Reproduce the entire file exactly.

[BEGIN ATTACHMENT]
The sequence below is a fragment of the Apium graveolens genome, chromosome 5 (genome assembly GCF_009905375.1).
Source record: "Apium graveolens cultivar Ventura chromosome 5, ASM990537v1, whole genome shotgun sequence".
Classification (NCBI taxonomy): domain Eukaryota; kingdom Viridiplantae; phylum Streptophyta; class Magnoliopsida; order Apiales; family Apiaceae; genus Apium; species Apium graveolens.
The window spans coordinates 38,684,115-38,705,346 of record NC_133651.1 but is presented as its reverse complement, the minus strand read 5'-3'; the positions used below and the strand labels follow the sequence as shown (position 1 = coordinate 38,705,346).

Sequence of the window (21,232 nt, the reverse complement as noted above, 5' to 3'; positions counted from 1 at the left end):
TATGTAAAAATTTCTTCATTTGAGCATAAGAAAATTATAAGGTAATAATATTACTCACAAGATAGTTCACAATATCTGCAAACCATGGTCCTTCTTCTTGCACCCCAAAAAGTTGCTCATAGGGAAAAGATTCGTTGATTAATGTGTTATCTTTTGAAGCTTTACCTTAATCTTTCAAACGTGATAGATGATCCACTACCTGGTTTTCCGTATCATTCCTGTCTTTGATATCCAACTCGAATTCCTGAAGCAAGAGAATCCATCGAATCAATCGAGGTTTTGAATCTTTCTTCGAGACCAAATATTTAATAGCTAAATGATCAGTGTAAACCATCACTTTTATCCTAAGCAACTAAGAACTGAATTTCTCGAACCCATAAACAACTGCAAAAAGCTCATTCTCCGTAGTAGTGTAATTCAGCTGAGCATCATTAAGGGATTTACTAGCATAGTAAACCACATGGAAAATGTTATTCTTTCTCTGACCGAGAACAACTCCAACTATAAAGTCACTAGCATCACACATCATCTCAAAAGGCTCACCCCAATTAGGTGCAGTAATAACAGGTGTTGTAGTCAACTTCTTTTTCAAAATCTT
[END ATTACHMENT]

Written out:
The sequence below is a fragment of the Apium graveolens genome, chromosome 5 (genome assembly GCF_009905375.1).
Source record: "Apium graveolens cultivar Ventura chromosome 5, ASM990537v1, whole genome shotgun sequence".
Classification (NCBI taxonomy): domain Eukaryota; kingdom Viridiplantae; phylum Streptophyta; class Magnoliopsida; order Apiales; family Apiaceae; genus Apium; species Apium graveolens.
The window spans coordinates 38,684,115-38,705,346 of record NC_133651.1 but is presented as its reverse complement, the minus strand read 5'-3'; the positions used below and the strand labels follow the sequence as shown (position 1 = coordinate 38,705,346).

Sequence of the window (21,232 nt, the reverse complement as noted above, 5' to 3'; positions counted from 1 at the left end):
TATGTAAAAATTTCTTCATTTGAGCATAAGAAAATTATAAGGTAATAATATTACTCACAAGATAGTTCACAATATCTGCAAACCATGGTCCTTCTTCTTGCACCCCAAAAAGTTGCTCATAGGGAAAAGATTCGTTGATTAATGTGTTATCTTTTGAAGCTTTACCTTAATCTTTCAAACGTGATAGATGATCCACTACCTGGTTTTCCGTATCATTCCTGTCTTTGATATCCAACTCGAATTCCTGAAGCAAGAGAATCCATCGAATCAATCGAGGTTTTGAATCTTTCTTCGAGACCAAATATTTAATAGCTAAATGATCAGTGTAAACCATCACTTTTATCCTAAGCAACTAAGAACTGAATTTCTCGAACCCATAAACAACTGCAAAAAGCTCATTCTCCGTAGTAGTGTAATTCAGCTGAGCATCATTAAGGGATTTACTAGCATAGTAAACCACATGGAAAATGTTATTCTTTCTCTGACCGAGAACAACTCCAACTATAAAGTCACTAGCATCACACATCATCTCAAAAGGCTCACCCCAATTAGGTGCAGTAATAACAGGTGTTGTAGTCAACTTCTTTTTCAAAATCTT